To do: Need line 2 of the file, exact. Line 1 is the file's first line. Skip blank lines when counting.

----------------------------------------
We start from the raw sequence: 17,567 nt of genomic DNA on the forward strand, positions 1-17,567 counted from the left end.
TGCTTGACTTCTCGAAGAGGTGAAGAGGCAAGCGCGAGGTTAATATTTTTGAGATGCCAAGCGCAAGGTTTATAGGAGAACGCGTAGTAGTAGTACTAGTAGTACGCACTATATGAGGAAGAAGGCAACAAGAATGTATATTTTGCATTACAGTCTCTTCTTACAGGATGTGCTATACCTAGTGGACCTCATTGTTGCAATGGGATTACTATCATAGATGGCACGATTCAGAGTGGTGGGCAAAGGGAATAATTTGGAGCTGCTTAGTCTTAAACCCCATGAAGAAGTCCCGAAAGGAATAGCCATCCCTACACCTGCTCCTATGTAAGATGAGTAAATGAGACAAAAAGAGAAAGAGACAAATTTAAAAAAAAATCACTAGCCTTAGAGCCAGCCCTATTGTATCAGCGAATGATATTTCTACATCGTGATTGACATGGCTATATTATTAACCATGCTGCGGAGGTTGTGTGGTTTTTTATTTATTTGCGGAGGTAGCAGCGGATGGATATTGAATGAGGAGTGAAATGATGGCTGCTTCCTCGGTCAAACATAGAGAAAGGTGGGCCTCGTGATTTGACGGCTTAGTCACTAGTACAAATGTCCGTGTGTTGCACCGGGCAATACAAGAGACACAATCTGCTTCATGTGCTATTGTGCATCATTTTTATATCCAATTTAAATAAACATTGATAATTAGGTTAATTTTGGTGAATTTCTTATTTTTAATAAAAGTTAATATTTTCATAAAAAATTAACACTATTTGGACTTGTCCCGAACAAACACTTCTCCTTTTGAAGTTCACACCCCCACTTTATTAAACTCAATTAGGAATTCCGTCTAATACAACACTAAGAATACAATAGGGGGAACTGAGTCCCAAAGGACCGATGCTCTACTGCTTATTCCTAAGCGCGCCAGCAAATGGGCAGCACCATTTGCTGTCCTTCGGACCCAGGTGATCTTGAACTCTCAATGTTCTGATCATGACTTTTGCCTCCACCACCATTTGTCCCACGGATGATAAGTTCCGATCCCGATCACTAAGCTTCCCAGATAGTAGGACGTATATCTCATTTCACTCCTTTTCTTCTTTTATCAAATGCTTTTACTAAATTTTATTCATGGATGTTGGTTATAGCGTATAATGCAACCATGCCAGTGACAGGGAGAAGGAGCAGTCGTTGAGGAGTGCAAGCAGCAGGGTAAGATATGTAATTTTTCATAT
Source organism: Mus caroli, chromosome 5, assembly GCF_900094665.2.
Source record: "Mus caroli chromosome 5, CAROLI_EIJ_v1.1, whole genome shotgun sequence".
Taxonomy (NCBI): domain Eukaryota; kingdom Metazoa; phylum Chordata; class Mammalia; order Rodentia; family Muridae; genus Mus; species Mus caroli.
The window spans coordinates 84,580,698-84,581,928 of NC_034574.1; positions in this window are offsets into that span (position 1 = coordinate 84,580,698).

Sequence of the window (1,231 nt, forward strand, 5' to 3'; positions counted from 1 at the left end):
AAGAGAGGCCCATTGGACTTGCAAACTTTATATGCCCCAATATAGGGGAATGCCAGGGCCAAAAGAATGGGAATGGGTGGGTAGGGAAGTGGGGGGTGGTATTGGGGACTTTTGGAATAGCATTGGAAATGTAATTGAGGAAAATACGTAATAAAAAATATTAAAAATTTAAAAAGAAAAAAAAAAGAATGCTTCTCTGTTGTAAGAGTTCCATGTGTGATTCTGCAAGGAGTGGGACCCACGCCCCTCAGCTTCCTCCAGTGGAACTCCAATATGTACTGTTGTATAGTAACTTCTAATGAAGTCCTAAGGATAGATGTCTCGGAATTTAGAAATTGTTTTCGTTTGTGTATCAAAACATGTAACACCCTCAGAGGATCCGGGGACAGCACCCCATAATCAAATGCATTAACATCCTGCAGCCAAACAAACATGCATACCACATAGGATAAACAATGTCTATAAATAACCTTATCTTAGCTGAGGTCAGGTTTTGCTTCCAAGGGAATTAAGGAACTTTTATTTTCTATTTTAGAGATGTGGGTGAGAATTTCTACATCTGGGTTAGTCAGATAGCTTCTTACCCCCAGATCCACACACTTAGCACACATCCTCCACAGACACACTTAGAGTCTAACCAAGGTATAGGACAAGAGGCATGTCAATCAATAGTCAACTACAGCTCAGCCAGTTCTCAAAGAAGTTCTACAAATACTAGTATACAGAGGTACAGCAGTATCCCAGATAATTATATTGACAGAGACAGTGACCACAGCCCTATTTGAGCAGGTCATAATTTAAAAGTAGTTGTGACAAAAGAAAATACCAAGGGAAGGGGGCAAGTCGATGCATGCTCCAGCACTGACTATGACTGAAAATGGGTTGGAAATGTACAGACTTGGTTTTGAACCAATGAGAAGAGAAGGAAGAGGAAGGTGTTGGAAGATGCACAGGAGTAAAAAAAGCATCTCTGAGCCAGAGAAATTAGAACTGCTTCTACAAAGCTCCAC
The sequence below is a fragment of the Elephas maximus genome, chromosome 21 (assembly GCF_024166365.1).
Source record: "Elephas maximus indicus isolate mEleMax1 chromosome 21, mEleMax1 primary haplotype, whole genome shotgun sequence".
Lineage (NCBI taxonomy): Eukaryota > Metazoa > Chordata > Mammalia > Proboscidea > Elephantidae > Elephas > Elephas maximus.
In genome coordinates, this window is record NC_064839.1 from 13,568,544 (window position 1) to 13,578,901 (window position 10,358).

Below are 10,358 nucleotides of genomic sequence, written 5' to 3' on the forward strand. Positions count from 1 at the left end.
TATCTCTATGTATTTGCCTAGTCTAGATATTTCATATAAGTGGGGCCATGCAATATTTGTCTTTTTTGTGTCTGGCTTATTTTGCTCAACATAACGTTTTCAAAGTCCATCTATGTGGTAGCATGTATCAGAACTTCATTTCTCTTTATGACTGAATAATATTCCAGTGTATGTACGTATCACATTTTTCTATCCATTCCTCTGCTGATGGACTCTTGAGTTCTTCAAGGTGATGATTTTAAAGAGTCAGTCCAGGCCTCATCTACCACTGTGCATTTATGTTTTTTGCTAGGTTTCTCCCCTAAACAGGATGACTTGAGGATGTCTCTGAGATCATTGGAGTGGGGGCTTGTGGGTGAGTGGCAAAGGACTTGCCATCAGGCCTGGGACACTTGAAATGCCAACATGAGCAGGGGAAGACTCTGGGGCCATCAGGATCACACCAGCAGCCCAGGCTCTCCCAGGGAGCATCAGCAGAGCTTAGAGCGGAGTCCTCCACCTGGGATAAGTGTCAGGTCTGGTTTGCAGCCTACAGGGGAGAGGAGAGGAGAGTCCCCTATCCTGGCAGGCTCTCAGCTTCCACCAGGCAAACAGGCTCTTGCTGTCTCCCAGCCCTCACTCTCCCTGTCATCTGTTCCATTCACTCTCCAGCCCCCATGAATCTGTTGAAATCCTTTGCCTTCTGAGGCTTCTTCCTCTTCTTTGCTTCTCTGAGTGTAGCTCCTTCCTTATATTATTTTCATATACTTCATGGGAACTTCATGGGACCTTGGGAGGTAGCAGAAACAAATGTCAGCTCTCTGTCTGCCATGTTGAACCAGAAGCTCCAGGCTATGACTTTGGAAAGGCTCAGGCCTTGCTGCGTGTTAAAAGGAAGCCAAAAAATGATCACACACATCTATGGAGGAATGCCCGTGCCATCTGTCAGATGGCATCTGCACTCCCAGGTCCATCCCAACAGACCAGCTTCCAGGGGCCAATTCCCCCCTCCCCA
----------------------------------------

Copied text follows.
TGCTTGACTTCTCGAAGAGGTGAAGAGGCAAGCGCGAGGTTAATATTTTTGAGATGCCAAGCGCAAGGTTTATAGGAGAACGCGTAGTAGTAGTACTAGTAGTACGCACTATATGAGGAAGAAGGCAACAAGAATGTATATTTTGCATTACAGTCTCTTCTTACAGGATGTGCTATACCTAGTGGACCTCATTGTTGCAATGGGATTACTATCATAGATGGCACGATTCAGAGTGGTGGGCAAAGGGAATAATTTGGAGCTGCTTAGTCTTAAACCCCATGAAGAAGTCCCGAAAGGAATAGCCATCCCTACACCTGCTCCTATGTAAGATGAGTAAATGAGACAAAAAGAGAAAGAGACAAATTTAAAAAAAAATCACTAGCCTTAGAGCCAGCCCTATTGTATCAGCGAATGATATTTCTACATCGTGATTGACATGGCTATATTATTAACCATGCTGCGGAGGTTGTGTGGTTTTTTATTTATTTGCGGAGGTAGCAGCGGATGGATATTGAATGAGGAGTGAAATGATGGCTGCTTCCTCGGTCAAACATAGAGAAAGGTGGGCCTCGTGATTTGACGGCTTAGTCACTAGTACAAATGTCCGTGTGTTGCACCGGGCAATACAAGAGACACAATCTGCTTCATGTGCTATTGTGCATCATTTTTATATCCAATTTAAATAAACATTGATAATTAGGTTAATTTTGGTGAATTTCTTATTTTTAATAAAAGTTAATATTTTCATAAAAAATTAACACTATTTGGACTTGTCCCGAACAAACACTTCTCCTTTTGAAGTTCACACCCCCACTTTATTAAACTCAATTAGGAATTCCGTCTAATACAACACTAAGAATACAATAGGGGGAACTGAGTCCCAAAGGACCGATGCTCTACTGCTTATTCCTAAGCGCGCCAGCAAATGGGCAGCACCATTTGCTGTCCTTCGGACCCAGGTGATCTTGAACTCTCAATGTTCTGATCATGACTTTTGCCTCCACCACCATTTGTCCCACGGATGATAAGTTCCGATCCCGATCACTAAGCTTCCCAGATAGTAGGACGTATATCTCATTTCACTCCTTTTCTTCTTTTATCAAATGCTTTTACTAAATTTTATTCATGGATGTTGGTTATAGCGTATAATGCAACCATGCCAGTGACAGGGAGAAGGAGCAGTCGTTGAGGAGTGCAAGCAGCAGGGTAAGATATGTAATTTTTCATAT